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Mixed messages, partisan noise, and solar energy

September 19, 2011

Since the bankruptcies of Solyndra, Evergreen Solar, and SpectraWatt, a great deal of prognostication on the future of the solar industry has broken out, in the media.  and in the halls of Congress.  In addition to legitimate technical and economic speculation on the short and long term viability of the growth of solar energy, the various American partisan noise machines have fired up.  On the downside, most of the cacophony is partisan noise, and purveyors of partisan noise don’t even particularly care whether the noise they are making is accurate, positive for the nation, or even particularly coherent.  On the positive side it’s given solar energy broader exposure and discussion than it’s received in decades.

There are legitimate questions involved in the handling of the Solyndra loan guarantees:

  1. Did Solyndra receive undue consideration because of political connections?
  2. Were there signs that Solyndra lacked viability as a business before the loan was issued?
  3. Did Solyndra present itself  in a fraudulent manner, beyond the normal wishful thinking of a startup company.

Since Solyndras guarantees only represent about 1.3% of the entire  program, it’s also worth figuring out if there are any companies remaining in the program which should not have been extended the loan guarantees.

But all that being said,  it shouldn’t be surprising that a startup solar company with unique technology failed.  Its failure isn’t even indicative of the success of the DOE’s loan guarantee program, since one of the reasons for the program was to make capital available for renewable, unconventional energy sources.  While solar energy represents a growing share of the world’s energy market, it’s still dwarfed by fossil fuels, and Solyndra’s technology was unconventional by any definition.  More to the point, new technology businesses usually fail.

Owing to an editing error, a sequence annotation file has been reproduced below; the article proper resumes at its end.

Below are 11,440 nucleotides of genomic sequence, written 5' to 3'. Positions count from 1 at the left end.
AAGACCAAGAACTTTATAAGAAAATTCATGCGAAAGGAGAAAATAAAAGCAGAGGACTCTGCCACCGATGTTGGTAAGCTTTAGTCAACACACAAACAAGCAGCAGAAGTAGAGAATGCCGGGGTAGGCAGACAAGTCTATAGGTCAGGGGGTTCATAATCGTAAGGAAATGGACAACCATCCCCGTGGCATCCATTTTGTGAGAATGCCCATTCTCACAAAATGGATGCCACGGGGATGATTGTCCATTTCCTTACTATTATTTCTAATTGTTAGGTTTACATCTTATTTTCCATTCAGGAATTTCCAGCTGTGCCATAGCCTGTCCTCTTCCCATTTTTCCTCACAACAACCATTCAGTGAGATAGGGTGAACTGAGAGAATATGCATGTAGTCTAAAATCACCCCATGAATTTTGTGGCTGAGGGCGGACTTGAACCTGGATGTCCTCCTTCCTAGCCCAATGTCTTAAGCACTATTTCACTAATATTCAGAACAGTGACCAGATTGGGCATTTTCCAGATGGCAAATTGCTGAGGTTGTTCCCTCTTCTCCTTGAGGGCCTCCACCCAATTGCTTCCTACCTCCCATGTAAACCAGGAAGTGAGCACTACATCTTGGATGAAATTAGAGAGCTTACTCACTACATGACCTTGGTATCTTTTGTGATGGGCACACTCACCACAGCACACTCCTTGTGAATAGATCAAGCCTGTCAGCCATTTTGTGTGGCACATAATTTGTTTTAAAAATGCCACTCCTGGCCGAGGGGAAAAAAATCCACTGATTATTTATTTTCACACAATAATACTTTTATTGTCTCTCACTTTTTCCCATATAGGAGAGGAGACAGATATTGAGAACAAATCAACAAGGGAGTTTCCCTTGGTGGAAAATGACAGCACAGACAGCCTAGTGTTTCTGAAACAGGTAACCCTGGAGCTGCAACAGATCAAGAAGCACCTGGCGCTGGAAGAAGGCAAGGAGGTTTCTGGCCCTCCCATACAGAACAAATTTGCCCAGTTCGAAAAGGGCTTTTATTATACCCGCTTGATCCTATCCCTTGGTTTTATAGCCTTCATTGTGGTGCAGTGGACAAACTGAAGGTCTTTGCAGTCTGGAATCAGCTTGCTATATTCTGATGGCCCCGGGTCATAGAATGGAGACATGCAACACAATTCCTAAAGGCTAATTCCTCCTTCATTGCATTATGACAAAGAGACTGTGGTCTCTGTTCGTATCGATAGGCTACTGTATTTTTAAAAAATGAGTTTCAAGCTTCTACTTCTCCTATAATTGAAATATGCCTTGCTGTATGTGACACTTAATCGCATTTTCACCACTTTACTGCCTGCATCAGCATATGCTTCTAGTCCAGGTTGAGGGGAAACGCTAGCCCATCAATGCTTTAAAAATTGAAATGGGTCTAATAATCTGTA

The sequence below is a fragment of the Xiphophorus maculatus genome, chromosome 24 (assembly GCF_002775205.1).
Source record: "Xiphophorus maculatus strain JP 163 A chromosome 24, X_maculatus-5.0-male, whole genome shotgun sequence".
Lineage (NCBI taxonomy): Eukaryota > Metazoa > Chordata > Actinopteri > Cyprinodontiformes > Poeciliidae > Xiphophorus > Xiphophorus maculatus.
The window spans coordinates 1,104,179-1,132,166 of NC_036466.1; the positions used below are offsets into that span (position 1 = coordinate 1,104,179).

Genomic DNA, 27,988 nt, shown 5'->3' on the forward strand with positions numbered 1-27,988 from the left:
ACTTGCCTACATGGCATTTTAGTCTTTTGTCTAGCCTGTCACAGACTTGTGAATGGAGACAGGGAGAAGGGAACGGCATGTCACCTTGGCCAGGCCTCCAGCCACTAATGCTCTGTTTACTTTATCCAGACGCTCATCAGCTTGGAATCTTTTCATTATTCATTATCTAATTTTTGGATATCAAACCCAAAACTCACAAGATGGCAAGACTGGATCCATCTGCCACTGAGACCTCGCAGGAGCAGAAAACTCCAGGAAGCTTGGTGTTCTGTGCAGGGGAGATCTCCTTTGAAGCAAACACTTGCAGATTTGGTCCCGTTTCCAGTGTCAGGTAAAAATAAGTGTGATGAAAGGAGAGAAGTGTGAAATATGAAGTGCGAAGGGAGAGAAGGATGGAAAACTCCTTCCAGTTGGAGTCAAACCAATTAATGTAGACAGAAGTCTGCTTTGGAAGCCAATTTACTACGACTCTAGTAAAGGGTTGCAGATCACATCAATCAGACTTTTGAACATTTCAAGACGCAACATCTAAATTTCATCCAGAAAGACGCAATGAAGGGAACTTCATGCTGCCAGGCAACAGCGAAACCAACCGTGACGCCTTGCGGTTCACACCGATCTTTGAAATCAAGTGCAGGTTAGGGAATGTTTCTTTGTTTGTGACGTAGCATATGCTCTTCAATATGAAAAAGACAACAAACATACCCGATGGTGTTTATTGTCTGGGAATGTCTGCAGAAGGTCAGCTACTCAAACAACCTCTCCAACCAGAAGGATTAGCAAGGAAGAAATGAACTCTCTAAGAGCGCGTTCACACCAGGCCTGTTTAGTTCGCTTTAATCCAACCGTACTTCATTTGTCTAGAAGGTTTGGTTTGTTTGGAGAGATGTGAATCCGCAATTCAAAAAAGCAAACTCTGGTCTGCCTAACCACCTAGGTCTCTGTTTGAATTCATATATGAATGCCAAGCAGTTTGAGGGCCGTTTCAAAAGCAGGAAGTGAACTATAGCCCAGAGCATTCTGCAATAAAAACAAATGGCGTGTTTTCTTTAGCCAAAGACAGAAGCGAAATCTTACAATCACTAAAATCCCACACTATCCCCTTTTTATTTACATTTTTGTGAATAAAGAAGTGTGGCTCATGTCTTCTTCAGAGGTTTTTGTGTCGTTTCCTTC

So where does this leave the solar industry, both in the U.S. and worldwide?

IEEE’s publication Spectrum ran an article a few days ago expressing pessimism about the U.S. solar industry entitled “Solar Eclipse” .  Among other things it noted that the role of China in marketing cheap conventional polysilicon cells worldwide has made it difficult for more efficient competing technologies to gain market share (and advanced technologies are a strength of the U.S.),  that solar fares best in heavily subsidized environments such as New Jersey, and that First Solar, a relatively strong and stable U.S. company, is shifting some of its resources into project development and construction. It also noted that, given the infancy of solar as a large scale energy source, the industry is discovering some pretty basic facts, like the fact that the cells get dirty and have to be cleaned.

Despite all this, the solar market grew at an amazing rate of speed.

In 2010, the U.S. solar market grew 67%, making it the fastest growing component of the energy market.

Worldwide,  solar energy demand has been growing about 30% per year over the past 20 years.

Solar energy has some innate advantages which make the increased adoption of solar energy inevitable in the long run.  First of all, direct energy from the sun is ubiquitous.  It’s much more evenly distributed across the world than fossil fuels, and it doesn’t require the same sort of capital to extract as, say, oil, nor is there a lot of financially high risk exploration involved.    Solar energy does have to be harnessed and processed, but  it doesn’t require the preliminary steps of drilling or mining.  Consequently, it doesn’t involve  tearing up layers of the earth, or rearranging terrain in close proximity to water tables  and the level of risk to workers in the industry pales in comparison to coal mining, or working on an offshore oil platform.

Once in place, solar cells create no pollution, are durable and long lasting, and require relatively little maintenance.  While there is no such thing as a really “clean industry” (all manufacturing and installation industries have an environmental footprint) solar compares well against the alternatives.

So the question is not whether solar industry is going to be a major component in the future of energy.  The question is whether the U.S. is going to be a viable player in the solar economy.  If the political silliness around U.S. policy toward solar energy doesn’t subside, the answer might be a clear no.

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